PORTLAND, Maine — Bald eagles, bouncing back after years of decline, are swaggering forth with an appetite for great cormorant chicks that threatens to wipe out that bird population in the United States.
The eagles, perhaps finding fewer fish to eat, are flying to Maine’s remote rocky islands where they’ve been raiding the only known nesting colonies of great cormorants in the U.S.
Snatching waddling chicks from the ground and driving adults from their nests, the eagles are causing the numbers of the glossy black birds to decline from more than 250 pairs to 80 pairs since 1992.
“They’re like thugs. They’re like gang members. They go to these offshore islands where all these seabirds are and the birds are easy picking,” said Brad Allen, a wildlife biologist with the Maine Department of Inland Fisheries and Wildlife. “These young eagles are harassing the bejesus out of all the birds, and the great cormorants have been taking it on the chin.”
The recovery of the bald eagle population has been well-documented, growing from 400 pairs to more than 10,000 pairs in the lower 48 states since the 1960s. But the revival has changed the natural order of things in Maine and other states, threatening other bird species.
With more eagles around and fewer fish in the waters than in the past, young eagles are turning to other birds to satisfy their hunger. Eagles are opportunistic feeders and will go after the easiest prey they can find, bird experts say.
In Alaska, many eagles have shifted their diet from fish to seabirds. In the Midwest, they’ve been known to eat baby blue herons. And besides Maine’s great cormorants, eagles also are feasting on baby double-breasted cormorants, gulls, eider ducks and loons.
Nobody’s raising a stink about the eagles’ taste for double-breasted cormorants and gulls because those birds are so numerous and considered nuisances by many.
But the great cormorants are another matter because their numbers in Maine are so small, said John Drury of Vinalhaven, who’s been counting seabirds on Maine islands for more than 25 years. Although the birds are widespread from Europe to eastern Canada, they are uncommon in Maine, which represents their southern range in the Northwest Atlantic.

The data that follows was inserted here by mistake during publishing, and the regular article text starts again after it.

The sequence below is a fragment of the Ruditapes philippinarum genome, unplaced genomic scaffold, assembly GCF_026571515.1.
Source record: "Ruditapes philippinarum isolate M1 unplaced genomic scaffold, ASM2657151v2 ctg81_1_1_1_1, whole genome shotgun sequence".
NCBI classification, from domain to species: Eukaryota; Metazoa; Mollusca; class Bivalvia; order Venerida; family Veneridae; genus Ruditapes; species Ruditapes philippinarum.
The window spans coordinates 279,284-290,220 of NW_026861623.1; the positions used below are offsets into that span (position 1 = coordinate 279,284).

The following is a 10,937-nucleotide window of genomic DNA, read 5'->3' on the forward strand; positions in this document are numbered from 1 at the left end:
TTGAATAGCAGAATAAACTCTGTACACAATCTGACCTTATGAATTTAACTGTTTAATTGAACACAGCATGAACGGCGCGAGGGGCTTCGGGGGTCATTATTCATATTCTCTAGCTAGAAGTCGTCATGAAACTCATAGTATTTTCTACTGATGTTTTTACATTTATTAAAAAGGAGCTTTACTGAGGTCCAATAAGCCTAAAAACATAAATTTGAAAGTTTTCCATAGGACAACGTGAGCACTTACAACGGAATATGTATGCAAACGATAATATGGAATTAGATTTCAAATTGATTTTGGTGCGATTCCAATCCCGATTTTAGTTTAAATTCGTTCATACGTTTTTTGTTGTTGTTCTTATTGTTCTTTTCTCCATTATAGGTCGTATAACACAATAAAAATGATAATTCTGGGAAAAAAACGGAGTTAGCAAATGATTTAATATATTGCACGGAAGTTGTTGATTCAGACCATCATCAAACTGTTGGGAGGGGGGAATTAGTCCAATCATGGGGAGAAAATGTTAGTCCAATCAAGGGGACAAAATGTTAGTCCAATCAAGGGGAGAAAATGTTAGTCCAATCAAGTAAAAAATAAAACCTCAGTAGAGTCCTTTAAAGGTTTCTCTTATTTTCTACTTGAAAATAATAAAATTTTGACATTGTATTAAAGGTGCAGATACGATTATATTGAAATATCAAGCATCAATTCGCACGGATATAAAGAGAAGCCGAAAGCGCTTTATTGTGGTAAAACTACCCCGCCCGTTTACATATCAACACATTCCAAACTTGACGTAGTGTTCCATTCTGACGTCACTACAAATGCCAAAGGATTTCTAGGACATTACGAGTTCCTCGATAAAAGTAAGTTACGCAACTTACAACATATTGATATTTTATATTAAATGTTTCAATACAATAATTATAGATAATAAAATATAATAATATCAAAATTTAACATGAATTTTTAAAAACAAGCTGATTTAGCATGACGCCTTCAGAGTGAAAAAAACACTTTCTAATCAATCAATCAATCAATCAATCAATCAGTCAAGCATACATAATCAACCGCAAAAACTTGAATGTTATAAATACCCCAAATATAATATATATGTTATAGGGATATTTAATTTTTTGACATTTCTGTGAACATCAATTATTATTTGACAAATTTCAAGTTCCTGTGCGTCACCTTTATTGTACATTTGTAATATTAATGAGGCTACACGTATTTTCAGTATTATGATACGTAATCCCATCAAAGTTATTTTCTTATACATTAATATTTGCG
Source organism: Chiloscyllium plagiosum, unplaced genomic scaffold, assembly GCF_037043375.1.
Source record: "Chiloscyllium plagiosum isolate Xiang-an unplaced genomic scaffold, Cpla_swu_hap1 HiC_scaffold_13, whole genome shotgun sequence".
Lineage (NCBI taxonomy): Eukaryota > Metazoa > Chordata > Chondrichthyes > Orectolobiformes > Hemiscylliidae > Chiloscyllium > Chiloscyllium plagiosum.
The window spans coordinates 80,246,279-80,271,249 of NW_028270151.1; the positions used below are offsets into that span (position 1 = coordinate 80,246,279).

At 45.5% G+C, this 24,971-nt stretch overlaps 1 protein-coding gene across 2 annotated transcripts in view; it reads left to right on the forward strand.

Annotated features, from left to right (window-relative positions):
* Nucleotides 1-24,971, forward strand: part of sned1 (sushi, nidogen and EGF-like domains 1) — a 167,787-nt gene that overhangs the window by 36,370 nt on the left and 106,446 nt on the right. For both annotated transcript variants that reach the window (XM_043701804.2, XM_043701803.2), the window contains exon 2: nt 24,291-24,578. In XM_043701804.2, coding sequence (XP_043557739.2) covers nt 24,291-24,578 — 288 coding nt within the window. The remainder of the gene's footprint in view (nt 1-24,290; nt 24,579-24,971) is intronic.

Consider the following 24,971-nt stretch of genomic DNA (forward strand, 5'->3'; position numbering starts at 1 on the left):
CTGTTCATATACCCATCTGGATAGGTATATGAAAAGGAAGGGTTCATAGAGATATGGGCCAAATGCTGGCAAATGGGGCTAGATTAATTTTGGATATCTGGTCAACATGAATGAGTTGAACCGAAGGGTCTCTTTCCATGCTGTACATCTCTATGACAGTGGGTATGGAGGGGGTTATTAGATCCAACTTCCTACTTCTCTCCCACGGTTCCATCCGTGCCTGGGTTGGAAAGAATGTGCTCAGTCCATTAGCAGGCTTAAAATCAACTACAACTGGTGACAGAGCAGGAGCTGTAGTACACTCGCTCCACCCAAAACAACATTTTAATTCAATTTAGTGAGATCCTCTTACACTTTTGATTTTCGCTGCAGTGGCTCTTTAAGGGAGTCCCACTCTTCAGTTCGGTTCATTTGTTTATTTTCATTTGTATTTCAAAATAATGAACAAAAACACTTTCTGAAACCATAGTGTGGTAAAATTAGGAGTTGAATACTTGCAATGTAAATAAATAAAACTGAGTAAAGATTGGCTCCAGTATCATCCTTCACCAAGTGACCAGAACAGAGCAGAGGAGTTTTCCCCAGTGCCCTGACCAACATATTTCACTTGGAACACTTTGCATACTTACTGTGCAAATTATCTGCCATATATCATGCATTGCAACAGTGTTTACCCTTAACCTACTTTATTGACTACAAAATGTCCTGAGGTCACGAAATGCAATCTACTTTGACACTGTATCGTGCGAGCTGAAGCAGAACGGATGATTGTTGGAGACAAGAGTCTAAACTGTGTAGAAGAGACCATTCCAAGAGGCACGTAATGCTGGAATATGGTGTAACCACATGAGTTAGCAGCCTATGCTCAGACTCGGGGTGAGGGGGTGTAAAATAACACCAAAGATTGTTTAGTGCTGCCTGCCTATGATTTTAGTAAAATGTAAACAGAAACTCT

Drury last summer counted only 80 great cormorant nests, the smallest number since 1984, the year after they were first spotted on Maine islands. Without protection, he fears the Maine population could be wiped out.
Governmental agencies and conservation groups have put many hours and dollars toward protecting other seabird populations such as terns — but little has been done for great cormorants, he said.
“We like to have diversity of species,” Drury said. “If we’re going to spend all that time and energy to protect terns, then cormorants deserve as much attention.”
At one time there were an estimated 50,000 pairs of bald eagles in the continental U.S. But their numbers declined from hunting and habitat loss. It was the widespread use of the pesticide DDT that almost did them in. DDT accumulated in fish, a major food source for eagles, which resulted in eagles laying eggs with weakened shells. By 1963, there were only 417 pairs of eagles left in the lower 48 states.
The bald eagle began a gradual recovery after it was listed on the federal Endangered Species list in 1967. DDT was banned in the U.S. in 1972.
There are now more than 10,000 pairs, according to the U.S. Fish and Wildlife Service. Maine’s 500 pairs represent the largest population in the Northeast, up from less than 30 pairs in the 1960s. New Hampshire has about a dozen pairs and Vermont has one. Minnesota, Wisconsin and Florida each have more than 1,000 pairs of bald eagles, the agency said.
The bald eagle was taken off the federal endangered species list two years ago. Gov. John Baldacci is set to sign a bill this month taking it off Maine’s endangered and threatened species list.
But all those eagles need to eat.
In the Midwest, eagles have targeted young blue herons, said Jody Millar, the national eagle recovery coordinator for Fish and Wildlife, based in Moline, Ill.
And in Alaska, researchers have documented a shift in bald eagles’ diet from fish to marine birds that’s linked to changes in the coastal ecosystem.
A growing number of killer whales caused a chain of ecological events that reduced the number of otters and amount of kelp providing habitat for fish, Robert Anthony reported in the journal Ecology. With fewer fish and baby otters to eat, eagles began raiding nests of other birds.
In Maine, eagles have been spotted eating loon chicks and have been known to occasionally carry off adult loons, said Sally Stockwell, director of conservation at Maine Audubon.
Off the coast, eagles have taken to eating all types of seabirds on rocky remote islands and ledges where, in years past, the seabirds didn’t have any predators. If fish — the eagles’ natural diet — were more plentiful, perhaps they wouldn’t be so inclined to go after other birds, Drury said.
“They’ll catch whatever is easiest to catch,” he said. “There are more birds now and less fish.”
Drury was on Seal Island last week to chase bald eagles away from cormorant nests. Besides eating the babies, eagles are driving the adults from their nests, leaving the eggs exposed to other predators, he said. The eggs will hatch in late May or early June, and the chicks will learn to fly by mid-August, he said.
Greg Butcher, director of bird conservation for the National Audubon Society in Washington, hasn’t heard of the eagle resurgence affecting bird populations elsewhere, but said he wouldn’t be surprised if it’s happening. Whatever the case, it is sure to generate debate among the nation’s millions of birders, he said.
“We’re in an interesting age where most people think birds are either overabundant or too rare,” he said. “It’s hard to get it just right.”